Prior to December 1962 when the new name was gazetted, the Queensland Place Names Board decreed that there were too many Camdens and Camden Parks, and this was confirmed when some confusion did occur with the area's mail being sent to Camden Park in South Australia.
There was consideration of many possible names before Mrs Pam Cory suggested that Arana, as an Aboriginal word for welcome, would be appropriate. Some years later, a newcomer claimed the word Orana was Welcome and that Arana was the word for Moon. Without anything more than an unsuccessful cursory check of available dictionaries of Aboriginal words, the substituted meaning was featured in the 1978 Arana Hills logo design. Aboriginal people never developed writing, so the naming words were written by Europeans in Roman script as they interpreted hearing the sounds. It has been suggested that vowels are not as important as consonants in the native languages, so Arana could just as well be transcribed as Orana or Urana.
Camden Park, a small triangular area in the middle of the original housing estate, retains the name as a reminder of earlier years, as does Camden Court. Mr George Willmore, the real estate developer, named many of the streets in the central Arana Hills subdivision in memory of the area around Sydney where he had lived.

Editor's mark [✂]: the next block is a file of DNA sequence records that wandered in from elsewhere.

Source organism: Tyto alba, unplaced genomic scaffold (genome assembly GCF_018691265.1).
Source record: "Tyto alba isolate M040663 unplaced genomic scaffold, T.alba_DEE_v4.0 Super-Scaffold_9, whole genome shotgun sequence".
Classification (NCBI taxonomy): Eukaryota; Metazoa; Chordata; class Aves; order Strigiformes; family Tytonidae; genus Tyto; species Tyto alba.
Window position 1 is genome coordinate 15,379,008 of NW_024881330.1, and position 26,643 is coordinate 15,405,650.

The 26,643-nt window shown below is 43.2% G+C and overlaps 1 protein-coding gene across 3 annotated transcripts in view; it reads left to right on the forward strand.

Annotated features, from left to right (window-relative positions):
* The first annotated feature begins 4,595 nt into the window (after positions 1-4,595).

Arana Hills is almost entirely a residential suburb, with 20% of its area as parkland. It has a mixture of 1960s-style chamferboard timber houses and more contemporary brick housing built upon steep hills, some with lovely city views. Some of the newer housing has been built on land in the northern part of the suburb adjacent to the land previously held by the Railways as a timber reserve, and which is now Bunyaville State Forestry Park. In this Arlington chain of estates developed in the early 1990s, it is still common to see horse riders around the Collins Road area, ducks and their ducklings crossing busy roads and the occasional koala perched high up in the many trees in the district.
In 2008, Arana Hills was affected by severe thunderstorms that also affected many properties in northern Brisbane, causing millions of dollars of damage. Many volunteers and SES crews were needed to help clean up the damage. The area has now returned to its original state, but with the loss of some trees.